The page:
By annamuscara

In

2022-06-072022-11-07https://rhed.amsi.org.au/wp-content/uploads/sites/73/2020/06/amsi_rhed_v2-2.pngResearch and Higher Education200px200px

Professor Frank Calegari, The University of Chicago

The Mahler lectures are a biennial activity organised by the Australian Mathematical Society, and supported by the Australian Mathematical Sciences Institute. The tour invites a prominent international mathematician to travel to Australian universities to deliver lectures at a variety of levels, including several public lectures.

*The University of Chicago*

Born in Melbourne, Frank Calegari attended Melbourne University as an undergraduate and completed his graduate studies at the University of California at Berkeley and a postdoctoral fellowship at Harvard University. He joined the Faculty of Northwestern University in 2006 and has since been a Fellow of the American Mathematical Institute and a von Neumann Fellow of Mathematics at the Institute for Advanced Study. Frank has been a Professor of Mathematics at the University of Chicago since 2015. His numerous awards include a Sloan Fellowship (2009) and in 2013 he become a fellow of the American Mathematical Society.

His research is in the area of algebraic number theory. Frank is particularly interested in the Langlands programme, especially, the notion of reciprocity linking Galois representations and motives to automorphic forms. For reprints and preprints, please visit the research page on his website. Frank is a former American Institute of Mathematics 5-year fellow.

Frank’s other interests include coffee, cooking, cricket, and classical piano, and he has even performed live with Zubin Mehta and the Israeli Philharmonic Orchestra.

DATE | TIME | Lecture Type | TITLE | VENUE | STATE | Register |
---|---|---|---|---|---|---|

23 Nov | 18:00 AEDT | Public Lecture | The Secrets of Pi (and other transcendal numbers) | The University of Sydney | NSW | More Information Register Now |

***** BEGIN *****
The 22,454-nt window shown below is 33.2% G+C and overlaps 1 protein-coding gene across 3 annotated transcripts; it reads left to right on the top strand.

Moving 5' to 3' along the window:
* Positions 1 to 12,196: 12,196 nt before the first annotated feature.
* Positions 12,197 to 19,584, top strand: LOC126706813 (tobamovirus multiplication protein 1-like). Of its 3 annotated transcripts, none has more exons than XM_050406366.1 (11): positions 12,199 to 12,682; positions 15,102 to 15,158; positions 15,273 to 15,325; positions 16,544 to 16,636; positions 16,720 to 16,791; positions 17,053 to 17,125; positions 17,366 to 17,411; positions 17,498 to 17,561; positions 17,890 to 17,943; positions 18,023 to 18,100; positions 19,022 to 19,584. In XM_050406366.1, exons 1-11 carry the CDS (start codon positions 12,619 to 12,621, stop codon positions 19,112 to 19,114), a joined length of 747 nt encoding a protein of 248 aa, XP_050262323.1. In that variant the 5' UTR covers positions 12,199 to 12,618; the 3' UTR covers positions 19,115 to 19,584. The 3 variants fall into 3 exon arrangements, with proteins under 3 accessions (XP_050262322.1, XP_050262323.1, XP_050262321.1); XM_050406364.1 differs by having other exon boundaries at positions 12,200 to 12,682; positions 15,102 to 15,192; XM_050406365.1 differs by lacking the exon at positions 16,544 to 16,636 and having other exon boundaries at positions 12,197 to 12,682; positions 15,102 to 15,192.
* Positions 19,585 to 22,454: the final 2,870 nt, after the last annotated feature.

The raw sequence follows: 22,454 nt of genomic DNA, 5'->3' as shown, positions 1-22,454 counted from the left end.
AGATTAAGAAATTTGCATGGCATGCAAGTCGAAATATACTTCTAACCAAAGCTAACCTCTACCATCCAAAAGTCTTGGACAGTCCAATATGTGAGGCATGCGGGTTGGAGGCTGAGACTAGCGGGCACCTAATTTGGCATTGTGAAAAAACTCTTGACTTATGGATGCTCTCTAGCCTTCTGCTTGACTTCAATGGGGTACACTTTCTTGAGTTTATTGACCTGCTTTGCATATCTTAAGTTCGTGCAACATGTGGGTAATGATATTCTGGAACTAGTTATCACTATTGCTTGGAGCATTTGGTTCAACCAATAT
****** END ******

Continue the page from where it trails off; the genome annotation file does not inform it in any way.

24 Nov | 13:30 AEDT | Colloquium | The Arithmetic of Power Series | UNSW | NSW | Register Now/a> |

25 Nov | Colloquium | Number Theory and the Langlands Program | The University of Queensland | QLD | ||

28 Nov | Colloquium | The Arithmetic of Power Series | Australian National University | ACT | ||

1 Dec | 13:00 AEDT | Colloquium | The Arithmetic of Power Series | The University of Newcastle | NSW | |

2 Dec | 15:30 AEDT | Colloquium | The Arithmetic of Power Series | The University of Wollongong | NSW | Register Now |

5-9 Dec | AustMS Conference. Plenary Talk | Number Theory and the Langlands Program | UNSW | NSW | Register Now | |

12 Dec | 12:00 AEDT | Colloquium | The Arithmetic of Power Series | The University of Melbourne | VIC | Register Now |

14 Dec | 17:30 AEDT | Colloquium | The Secrets of Pi (and other transcendal numbers) | La Trobe University Room TLC214 | VIC | Contact Yuri Nikolayevsky |

16 Dec | Colloquium | The Arithmetic of Power Series | Monash University | VIC | ||

*all times will be in host local time |

Since antiquity, mathematicians have understood that the ratio of the circumference of a circle to its diameter is a fundamental constant, the real number now known as Pi = 3.141529…Throughout the centuries, the number Pi has come up again and again in mathematics in many totally different contexts — as the special value of various integrals, the solution to questions in probability, and many more places.

In this talk, we will explore a conjecture, formalised by Grothendieck, which explains how seemingly different occurrences of Pi (as well as many other interesting mathematical constants) should all be related. These numbers are linked to some the biggest open problems in algebra and number theory.

This talk will be accessible to anyone with an interest in mathematics. Senior high school students are encouraged to attend and see integrals outside the classroom!

A holomorphic function P(z) of a complex variable around z = 0 has a power series expansion P(z) = ∑ a_{n}z^{n }. What constraints are imposed on P(z) by assuming that all the coefficients a_{n }are integers? We discuss some variations on this problem starting with some very elementary observations and leading up to a resolution of a 50 year old conjecture, as well as the surprising links to differential equations and group theory.

- 2019: Dr Holly Krieger, The University of Cambridge
- 2017: Professor Ivan Corwin, Columbia University
- 2015: Professor Manjul Bhargava, Princeton University
- 2013: Professor Akshay Venkatesh, Stanford University
- 2011: Professor Peter Sarnak, Princeton University
- 2009: Professor Terence Tao, UCLA
- 2007: Professor Mark Kisin, University of Chicago
- 2005: Professor Bruce E. Berndt, University of Illinois Urbana-Champaign

More information: austms.org.au/meetings/mahler-lecture-tour